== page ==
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William Byrd

Byrd praised by NYT

David Weininger, New York Times (26 January, 2023)

Sometime in the 1590s, the Tudor composer William Byrd moved to a farm in a village in Essex, living there in semiretirement for the rest of his life. A steadfast Catholic, Byrd, who had been spared the most violent consequences of the Reformation, could now practice his faith in relative privacy among a like-minded community. Much of the liturgical music he wrote during this period — including three Mass settings — was intended for clandestine worship.

The outstanding early music vocal ensemble Stile Antico marks the year’s 400th anniversary of Byrd’s death with this release, which focuses on that late music of one of England’s greatest composers. At its center is the Mass for Four Voices, emblematic of his late liturgical works: spare and compact in expression yet with an unmistakable inner glow. The ending of the Agnus Dei unfurls a chain of lush harmonic suspensions, underlining the fervency of the plea for peace by one who had seen his share of ecumenical conflict.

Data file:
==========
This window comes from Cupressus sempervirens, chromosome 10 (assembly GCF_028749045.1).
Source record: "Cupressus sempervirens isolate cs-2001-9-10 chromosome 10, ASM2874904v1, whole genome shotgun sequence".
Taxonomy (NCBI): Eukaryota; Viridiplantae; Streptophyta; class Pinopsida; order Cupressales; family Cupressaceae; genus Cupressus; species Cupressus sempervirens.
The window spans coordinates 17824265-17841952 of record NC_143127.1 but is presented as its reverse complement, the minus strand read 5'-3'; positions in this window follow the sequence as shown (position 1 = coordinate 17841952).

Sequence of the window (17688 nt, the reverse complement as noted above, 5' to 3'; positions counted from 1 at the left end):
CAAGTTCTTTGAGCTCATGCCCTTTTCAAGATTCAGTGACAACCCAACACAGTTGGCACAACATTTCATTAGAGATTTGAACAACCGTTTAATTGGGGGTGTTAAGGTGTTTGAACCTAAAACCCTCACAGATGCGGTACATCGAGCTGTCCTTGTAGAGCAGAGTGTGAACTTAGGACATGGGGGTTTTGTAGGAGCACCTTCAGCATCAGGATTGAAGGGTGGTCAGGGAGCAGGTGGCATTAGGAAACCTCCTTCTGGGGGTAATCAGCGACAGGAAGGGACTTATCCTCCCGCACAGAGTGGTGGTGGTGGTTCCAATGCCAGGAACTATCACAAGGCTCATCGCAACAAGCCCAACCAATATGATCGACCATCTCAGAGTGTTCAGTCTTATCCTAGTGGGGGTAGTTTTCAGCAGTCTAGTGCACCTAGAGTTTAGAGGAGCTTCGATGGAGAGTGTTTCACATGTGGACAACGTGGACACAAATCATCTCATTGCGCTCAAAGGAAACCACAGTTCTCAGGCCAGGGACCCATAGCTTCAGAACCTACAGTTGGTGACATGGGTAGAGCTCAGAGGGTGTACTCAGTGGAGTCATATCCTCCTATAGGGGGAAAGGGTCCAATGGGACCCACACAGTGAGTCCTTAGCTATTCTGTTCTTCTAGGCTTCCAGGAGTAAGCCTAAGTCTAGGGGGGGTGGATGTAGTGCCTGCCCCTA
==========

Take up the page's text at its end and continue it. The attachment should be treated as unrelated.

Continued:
Also included are a collection of other liturgical works and what Byrd called sacred songs, all sung with Stile Antico’s familiar blend of warmth, clarity and responsiveness to text. The autumnal opening piece, “Retire, my soul, consider thine estate,” seems like an epigraph for the composer’s circumstance, and the group sings its final phrase with transporting quiet: “Thy days will seem but dreams, thy hopes but fables.”